Spotted lanternfly quarantine zone extended to Dauphin County

Harrisburg
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A quarantine zone to control the spread of an invasive pest that threatens fruit trees, hardwoods, grapevines, and hops has been expanded to include Dauphin County.

The state Department of Agriculture announced the extension Friday, saying it came after reports of a spotted lanternfly population in the county.

The quarantine restricts the movement of products that contain any life stages of the insect, including egg masses, nymphs, and adults. People spread the insect by moving infested material or items containing egg masses.

Businesses operating in the quarantine zone must have permits to move equipment and goods in and out of the zone. Pennsylvania will perform inspections and verification checks to confirm that businesses are properly permitted beginning May 1.

The quarantine zone also includes Berks, Bucks, Carbon, Chester, Delaware, Lancaster, Lebanon, Lehigh, Monroe, Montgomery, Northampton, Philadelphia, and Schuylkill counties.

The inch-long black, red and white spotted insect, native to Southeast Asia, was first spotted in Pennsylvania in 2014.

Homeowners can get tips and information about products available to combat spotted lanternfly, such as sprays, through Penn State Extension at http://extension.psu.edu/spotted-lanternfly.

If you live outside of the quarantine zone and believe you may have seen a spotted lanternfly, you can call 1-888-4-badfly.

“Whether you are a contractor, farmer, truck driver or business or rail owner, the Spotted Lanternfly can pose a risk to your business and threaten your bottom line,” added Redding. “It is incumbent on Pennsylvania’s business community to obtain a permit so that we can demonstrate our due diligence to trading partners and restrict the movement of this invasive pests to other areas of the commonwealth and other states.”

As part of the Spotted Lanternfly quarantine agreement beginning May 1, 2019, The Department’s Bureau of Plant Industry will begin to perform inspections and verification checks to confirm that businesses are properly permitted. Failure to take the permit exam and educate employees could result in possible penalties and fines.

The quarantine zone was last expanded in November 2017 to include Berks, Bucks, Carbon, Chester, Delaware, Lancaster, Lebanon, Lehigh, Monroe, Montgomery, Northampton, Philadelphia, and Schuylkill counties.

As part of the PA Farm Bill to protect agriculture infrastructure, the Pennsylvania Rapid Response Disaster Readiness Account will provide $5 million in funding to allow for a quick response to agricultural disasters, which includes $3 million to utilize animal or plant health officials to contain an outbreak or threat, such as SLF. Additionally, USDA recently dedicated more than $7.5 million in new funding to Pennsylvania’s efforts.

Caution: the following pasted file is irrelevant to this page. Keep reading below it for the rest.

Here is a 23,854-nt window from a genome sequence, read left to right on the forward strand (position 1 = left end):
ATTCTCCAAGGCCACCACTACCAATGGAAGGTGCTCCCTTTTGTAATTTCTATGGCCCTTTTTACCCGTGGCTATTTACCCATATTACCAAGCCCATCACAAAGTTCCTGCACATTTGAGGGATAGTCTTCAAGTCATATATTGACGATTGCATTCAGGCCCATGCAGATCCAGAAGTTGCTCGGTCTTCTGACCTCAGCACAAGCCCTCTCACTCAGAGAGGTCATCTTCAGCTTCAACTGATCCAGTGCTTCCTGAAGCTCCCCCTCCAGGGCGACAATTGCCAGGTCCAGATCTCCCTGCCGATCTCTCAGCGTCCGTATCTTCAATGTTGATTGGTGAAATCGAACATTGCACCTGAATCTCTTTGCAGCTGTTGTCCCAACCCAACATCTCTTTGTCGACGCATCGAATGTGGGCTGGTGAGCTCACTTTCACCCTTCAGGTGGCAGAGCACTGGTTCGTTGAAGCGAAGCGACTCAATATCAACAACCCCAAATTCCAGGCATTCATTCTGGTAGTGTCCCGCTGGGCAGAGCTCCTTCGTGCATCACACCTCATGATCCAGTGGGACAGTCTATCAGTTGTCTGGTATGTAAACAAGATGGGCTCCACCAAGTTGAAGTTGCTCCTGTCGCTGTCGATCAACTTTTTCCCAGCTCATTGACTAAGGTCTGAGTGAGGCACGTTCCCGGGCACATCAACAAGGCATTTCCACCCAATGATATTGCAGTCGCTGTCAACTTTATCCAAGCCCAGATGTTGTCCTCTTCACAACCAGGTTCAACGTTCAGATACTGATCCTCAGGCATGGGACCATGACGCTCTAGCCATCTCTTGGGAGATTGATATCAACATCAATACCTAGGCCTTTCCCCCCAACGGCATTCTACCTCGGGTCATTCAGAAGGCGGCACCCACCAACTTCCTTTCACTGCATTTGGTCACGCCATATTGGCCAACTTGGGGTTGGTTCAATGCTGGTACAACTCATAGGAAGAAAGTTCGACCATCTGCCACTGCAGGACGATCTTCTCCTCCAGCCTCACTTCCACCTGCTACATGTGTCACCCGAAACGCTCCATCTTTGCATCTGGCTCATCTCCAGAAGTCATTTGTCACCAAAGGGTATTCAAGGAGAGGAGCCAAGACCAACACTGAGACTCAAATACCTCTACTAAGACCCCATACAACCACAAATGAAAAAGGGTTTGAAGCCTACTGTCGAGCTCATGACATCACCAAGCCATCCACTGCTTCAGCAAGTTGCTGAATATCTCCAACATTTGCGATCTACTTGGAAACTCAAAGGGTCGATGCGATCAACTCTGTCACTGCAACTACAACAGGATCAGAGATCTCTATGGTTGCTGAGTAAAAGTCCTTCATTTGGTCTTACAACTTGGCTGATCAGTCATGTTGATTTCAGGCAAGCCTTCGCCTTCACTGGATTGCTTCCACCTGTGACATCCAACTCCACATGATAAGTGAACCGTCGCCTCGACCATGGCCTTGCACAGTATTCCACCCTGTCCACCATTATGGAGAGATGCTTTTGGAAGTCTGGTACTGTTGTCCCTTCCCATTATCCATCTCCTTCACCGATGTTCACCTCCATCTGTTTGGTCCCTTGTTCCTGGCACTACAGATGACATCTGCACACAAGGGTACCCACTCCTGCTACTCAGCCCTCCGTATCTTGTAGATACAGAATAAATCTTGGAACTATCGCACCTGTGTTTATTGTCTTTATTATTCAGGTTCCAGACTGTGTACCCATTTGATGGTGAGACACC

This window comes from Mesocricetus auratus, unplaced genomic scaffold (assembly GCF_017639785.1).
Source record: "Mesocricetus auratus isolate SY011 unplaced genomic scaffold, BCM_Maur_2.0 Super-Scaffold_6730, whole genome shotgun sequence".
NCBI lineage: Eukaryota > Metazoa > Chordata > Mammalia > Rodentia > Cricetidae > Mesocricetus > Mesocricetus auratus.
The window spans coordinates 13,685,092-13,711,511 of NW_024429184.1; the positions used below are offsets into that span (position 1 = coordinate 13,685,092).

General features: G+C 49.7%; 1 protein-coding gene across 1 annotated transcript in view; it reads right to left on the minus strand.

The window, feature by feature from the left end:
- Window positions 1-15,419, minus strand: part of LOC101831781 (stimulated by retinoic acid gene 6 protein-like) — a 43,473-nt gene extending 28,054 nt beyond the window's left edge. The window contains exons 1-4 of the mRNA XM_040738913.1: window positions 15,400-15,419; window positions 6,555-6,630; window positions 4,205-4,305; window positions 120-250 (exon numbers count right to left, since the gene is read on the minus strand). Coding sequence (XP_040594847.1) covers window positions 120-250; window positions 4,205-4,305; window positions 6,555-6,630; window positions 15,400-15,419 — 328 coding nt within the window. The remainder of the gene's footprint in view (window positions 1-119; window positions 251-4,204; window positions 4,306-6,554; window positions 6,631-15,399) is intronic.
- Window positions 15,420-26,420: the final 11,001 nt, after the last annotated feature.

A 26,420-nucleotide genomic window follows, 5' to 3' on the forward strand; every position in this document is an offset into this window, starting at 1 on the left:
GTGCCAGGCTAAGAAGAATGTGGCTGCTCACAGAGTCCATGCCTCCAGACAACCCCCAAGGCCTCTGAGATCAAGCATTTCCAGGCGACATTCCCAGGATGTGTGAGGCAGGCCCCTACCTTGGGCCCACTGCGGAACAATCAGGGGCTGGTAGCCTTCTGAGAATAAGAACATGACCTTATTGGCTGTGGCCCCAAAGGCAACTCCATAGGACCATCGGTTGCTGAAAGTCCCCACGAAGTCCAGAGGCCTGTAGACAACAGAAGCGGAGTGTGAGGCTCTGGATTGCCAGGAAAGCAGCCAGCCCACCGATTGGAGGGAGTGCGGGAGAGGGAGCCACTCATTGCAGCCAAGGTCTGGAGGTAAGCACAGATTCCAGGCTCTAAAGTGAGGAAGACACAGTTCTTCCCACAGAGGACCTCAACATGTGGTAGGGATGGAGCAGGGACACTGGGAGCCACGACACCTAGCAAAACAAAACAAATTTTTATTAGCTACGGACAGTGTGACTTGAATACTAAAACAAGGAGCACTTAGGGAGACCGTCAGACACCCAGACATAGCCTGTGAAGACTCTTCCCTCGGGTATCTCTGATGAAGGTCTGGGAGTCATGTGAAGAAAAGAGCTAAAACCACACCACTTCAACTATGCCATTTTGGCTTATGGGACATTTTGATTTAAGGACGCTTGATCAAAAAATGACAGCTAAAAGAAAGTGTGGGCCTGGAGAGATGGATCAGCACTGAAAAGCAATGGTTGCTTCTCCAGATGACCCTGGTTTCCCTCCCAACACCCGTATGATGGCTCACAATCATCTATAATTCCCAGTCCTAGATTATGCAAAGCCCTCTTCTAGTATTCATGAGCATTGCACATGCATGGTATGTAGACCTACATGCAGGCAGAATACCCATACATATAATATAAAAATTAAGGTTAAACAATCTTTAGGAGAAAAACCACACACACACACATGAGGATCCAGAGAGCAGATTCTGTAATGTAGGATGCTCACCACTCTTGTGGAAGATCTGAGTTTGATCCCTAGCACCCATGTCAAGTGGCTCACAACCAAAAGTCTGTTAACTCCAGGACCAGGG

This funding builds on work over the past year to eradicate the pest. PDA has taken responsibility for suppressing Spotted Lanternfly populations in the core infestation area, while USDA has established a perimeter extending 18 miles out from the core area, where they are working to eliminate any infestation. Between the two agencies, the entire Spotted Lanternfly quarantine area is being covered. Penn State’s College of Agricultural Sciences has taken the lead on public outreach through its Cooperative Extension service. Additionally, the Wolf Administration has been training employees and issuing permits to state vehicles that travel through the quarantine zone.

Redding added that despite the new funding and the work being done through PDA’s partnership with Penn State and USDA, it is imperative that Pennsylvania homeowners assist control efforts by obtaining the materials needed to spray and suppress SLF on their own properties.

“I encourage all Pennsylvania businesses to learn how they can do their part to get permitted, and for communities and homeowners to join us in this fight,” said Sec. Redding. “This invasive insect is prone to human-assisted movement, so residents need to stay vigilant, check their vehicles, and survey their surroundings. By contacting your local Penn State Extension staff, you can receive tips and information about the latest products available to combat Spotted Lanternfly, such as sprays, sticky bands, and other approved control methods.”

All Pennsylvania business owners, managers, or supervisors are encouraged to register for the free business permit webinar to be held on Thursday, March 21 from 1:00 PM – 2:00 PM. To register for the webinar, visit www.Spottedlanternfly.eventbrite.com.

Homeowners with questions about treatment, including approved sprays, can learn more through Penn State Extension at http://extension.psu.edu/spotted-lanternfly.

For more information about the Spotted Lanternfly, visit www.agriculture.pa.gov/spottedlanternfly.

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